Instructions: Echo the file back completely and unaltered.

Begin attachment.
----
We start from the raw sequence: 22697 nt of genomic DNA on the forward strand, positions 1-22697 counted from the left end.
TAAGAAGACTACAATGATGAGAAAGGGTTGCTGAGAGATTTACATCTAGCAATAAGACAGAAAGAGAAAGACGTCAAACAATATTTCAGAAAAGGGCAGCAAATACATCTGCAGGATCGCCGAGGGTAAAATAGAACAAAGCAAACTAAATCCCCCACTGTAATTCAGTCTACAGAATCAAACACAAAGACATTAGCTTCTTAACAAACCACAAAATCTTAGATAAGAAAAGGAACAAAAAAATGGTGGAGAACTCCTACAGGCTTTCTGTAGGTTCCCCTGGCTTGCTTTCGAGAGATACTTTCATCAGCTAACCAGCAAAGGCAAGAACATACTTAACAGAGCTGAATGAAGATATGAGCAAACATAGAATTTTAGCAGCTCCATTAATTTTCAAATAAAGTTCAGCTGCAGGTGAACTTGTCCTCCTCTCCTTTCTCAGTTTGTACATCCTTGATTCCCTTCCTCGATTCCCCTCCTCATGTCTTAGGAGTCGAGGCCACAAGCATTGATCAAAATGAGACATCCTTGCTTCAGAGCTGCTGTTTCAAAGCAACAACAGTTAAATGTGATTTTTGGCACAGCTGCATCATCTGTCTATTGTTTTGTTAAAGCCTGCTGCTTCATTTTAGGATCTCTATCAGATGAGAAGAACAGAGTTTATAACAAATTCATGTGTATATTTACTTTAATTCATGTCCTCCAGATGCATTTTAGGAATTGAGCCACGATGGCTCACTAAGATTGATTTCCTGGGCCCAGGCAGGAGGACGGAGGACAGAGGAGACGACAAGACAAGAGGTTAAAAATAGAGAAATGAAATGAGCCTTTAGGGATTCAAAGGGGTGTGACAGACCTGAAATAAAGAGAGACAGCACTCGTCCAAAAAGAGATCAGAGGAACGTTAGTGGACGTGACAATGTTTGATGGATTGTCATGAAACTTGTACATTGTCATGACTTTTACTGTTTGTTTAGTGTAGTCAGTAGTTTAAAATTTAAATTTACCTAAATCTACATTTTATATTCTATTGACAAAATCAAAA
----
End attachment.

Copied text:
We start from the raw sequence: 22697 nt of genomic DNA on the forward strand, positions 1-22697 counted from the left end.
TAAGAAGACTACAATGATGAGAAAGGGTTGCTGAGAGATTTACATCTAGCAATAAGACAGAAAGAGAAAGACGTCAAACAATATTTCAGAAAAGGGCAGCAAATACATCTGCAGGATCGCCGAGGGTAAAATAGAACAAAGCAAACTAAATCCCCCACTGTAATTCAGTCTACAGAATCAAACACAAAGACATTAGCTTCTTAACAAACCACAAAATCTTAGATAAGAAAAGGAACAAAAAAATGGTGGAGAACTCCTACAGGCTTTCTGTAGGTTCCCCTGGCTTGCTTTCGAGAGATACTTTCATCAGCTAACCAGCAAAGGCAAGAACATACTTAACAGAGCTGAATGAAGATATGAGCAAACATAGAATTTTAGCAGCTCCATTAATTTTCAAATAAAGTTCAGCTGCAGGTGAACTTGTCCTCCTCTCCTTTCTCAGTTTGTACATCCTTGATTCCCTTCCTCGATTCCCCTCCTCATGTCTTAGGAGTCGAGGCCACAAGCATTGATCAAAATGAGACATCCTTGCTTCAGAGCTGCTGTTTCAAAGCAACAACAGTTAAATGTGATTTTTGGCACAGCTGCATCATCTGTCTATTGTTTTGTTAAAGCCTGCTGCTTCATTTTAGGATCTCTATCAGATGAGAAGAACAGAGTTTATAACAAATTCATGTGTATATTTACTTTAATTCATGTCCTCCAGATGCATTTTAGGAATTGAGCCACGATGGCTCACTAAGATTGATTTCCTGGGCCCAGGCAGGAGGACGGAGGACAGAGGAGACGACAAGACAAGAGGTTAAAAATAGAGAAATGAAATGAGCCTTTAGGGATTCAAAGGGGTGTGACAGACCTGAAATAAAGAGAGACAGCACTCGTCCAAAAAGAGATCAGAGGAACGTTAGTGGACGTGACAATGTTTGATGGATTGTCATGAAACTTGTACATTGTCATGACTTTTACTGTTTGTTTAGTGTAGTCAGTAGTTTAAAATTTAAATTTACCTAAATCTACATTTTATATTCTATTGACAAAATCAAAA